Dog beaches are great places for your furry friends to cool off and have fun during the hot months of summer. Spending time in the water can provide great exercise and mental stimulation for dogs, but be aware of potential dangers of going to beaches, even beaches that are specially designated for use with dogs. Dr. Brittany Jaeger, a veterinarian in the critical care service of BluePearl Veterinary Partners, explained some of those dangers:
Salt water intake – Dog owners should be aware of salt water poisoning, which occurs when dogs drink too much salt water. Dogs often will swallow a small amount of salt water while playing on the beach, so it is normal to notice minor diarrhea or frequent urination. But if your dog vomits, refuses meals, becomes lethargic or displays neurological issues, your dog is most likely suffering from salt water poisoning, the result of dangerously high levels of sodium in the bloodstream. Seek immediate veterinary care If you notice these signs. To avoid salt water poisoning, make sure your dog always has plenty of freshwater nearby.
Overheating – Your dog’s body does not relieve itself of heat as efficiently as a human body does, so overheating is a serious and common beach danger. Unlike humans, dogs lack the ability to sweat, so they can easily overheat on the hot sand and even in the water. Signs of overheating in dogs include excessive panting, shortness of breath and gastrointestinal distress. Your dog may also try to lie on a cool surface, such as tile, in an attempt to relieve the heat.
If you suspect your dog is overheating, give her water, get her into a cool environment and lay a towel soaked in cool, fresh water on her body. But if your dog won’t stop panting, can’t get up and is not alert, get her to your closest emergency pet hospital immediately.
Black dogs, long-haired dogs and obese dogs are more prone to overheating. If your dog does not already have short fur, consider shaving the fur so it is much shorter during summer months.
Aggressive dogs – Especially at off-leash beaches, it is important to watch for aggressive behavior in other dogs. The dangers are similar to those in dog parks. Dog fights can turn serious very quickly, so it is important know how your dog interacts with others.
Sunburn – Believe it or not, dogs can also get sunburn. While white dogs are more prone to sunburn and skin cancer, it is essential for all dogs to avoid too much sun exposure. Make sure your dog also gets time in the shade to avoid to damaging effects of the sun’s rays.
Drowning – Your dog may be a skillful swimmer, but many factors could result in a dog drowning. Knowing your dog’s swimming abilities is critical. If your dog is not a strong swimmer, walk into the water with the dog and be careful to not throw toys too far. From shy paddlers to ambitious divers, all dogs should be kept away from the water if there are big waves or dangerous currents.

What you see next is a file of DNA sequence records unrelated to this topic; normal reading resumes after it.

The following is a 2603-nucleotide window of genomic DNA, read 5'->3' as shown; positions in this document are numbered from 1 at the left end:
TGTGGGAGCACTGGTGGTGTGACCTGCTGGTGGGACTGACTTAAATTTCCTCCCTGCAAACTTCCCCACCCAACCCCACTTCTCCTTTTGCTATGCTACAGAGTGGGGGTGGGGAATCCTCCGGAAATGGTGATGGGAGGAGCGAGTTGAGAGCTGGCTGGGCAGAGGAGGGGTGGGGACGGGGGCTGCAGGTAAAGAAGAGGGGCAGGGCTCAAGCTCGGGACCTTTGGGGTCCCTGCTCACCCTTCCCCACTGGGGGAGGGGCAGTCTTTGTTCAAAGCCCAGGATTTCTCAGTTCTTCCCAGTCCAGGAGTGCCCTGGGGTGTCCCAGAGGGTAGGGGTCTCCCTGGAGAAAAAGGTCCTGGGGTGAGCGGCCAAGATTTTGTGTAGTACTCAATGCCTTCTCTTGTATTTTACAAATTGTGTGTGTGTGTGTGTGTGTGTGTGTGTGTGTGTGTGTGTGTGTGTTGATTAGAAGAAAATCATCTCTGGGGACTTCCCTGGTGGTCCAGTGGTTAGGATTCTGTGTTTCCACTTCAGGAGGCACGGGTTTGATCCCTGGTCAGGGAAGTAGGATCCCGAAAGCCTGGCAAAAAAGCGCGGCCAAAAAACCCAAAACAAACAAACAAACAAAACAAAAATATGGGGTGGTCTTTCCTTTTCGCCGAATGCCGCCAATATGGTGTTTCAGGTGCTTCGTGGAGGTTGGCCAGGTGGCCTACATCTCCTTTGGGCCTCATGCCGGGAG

Drowning is more common with small dogs, because they can be accidentally pushed under water by larger dogs during play. If you own small dogs, keep them away from bigger ones.
Drowning and taking water into the lungs are severe medical emergencies. If your dog experiences this, immediately rush him to an emergency pet hospital.
Cuts on feet – Your dog may love the feeling of running on soft sand, but there are many sharp and dangerous materials on the beach. Broken sea shells, coral, rocks and glass could slice your dog’s paws very easily. If your dog gets a cut at the beach clean the wound with clean, fresh water (never salt water) then dress the wound for protection. If the cut is severe and/or bleeding heavily, your dog needs immediate medical attention.
Dr. Jaeger recommends keeping a basic pet first aid kit in your vehicle when travelling to the dog beach.
Infection – At both saltwater and freshwater beaches, the water contains microorganisms and bacteria that may be harmful to your dog. If your dog has an open wound or cut, avoid getting into the water. Still freshwaterand water affected by red tide or other forms of algal bloom carry an increased risk of infection, such as from leptospirosis, in dogs. Make sure to always rinse your dog with fresh, clean water at the end of every beach trip.
Too much exercise – Between endless games of fetch in the water and running with doggy friends on the shore, it is easy for your dog to exercise too much. Some dogs know their own energy limits, while others will dangerously overdo it. Know your dog’s energy levels, and limit activity if you think your dog may be over-exercising without realizing it.
For more information on pet safety at the beach, contact your primary veterinarian.
If you experience a pet emergency at the beach, immediately take your dog to your closest emergency pet hospital.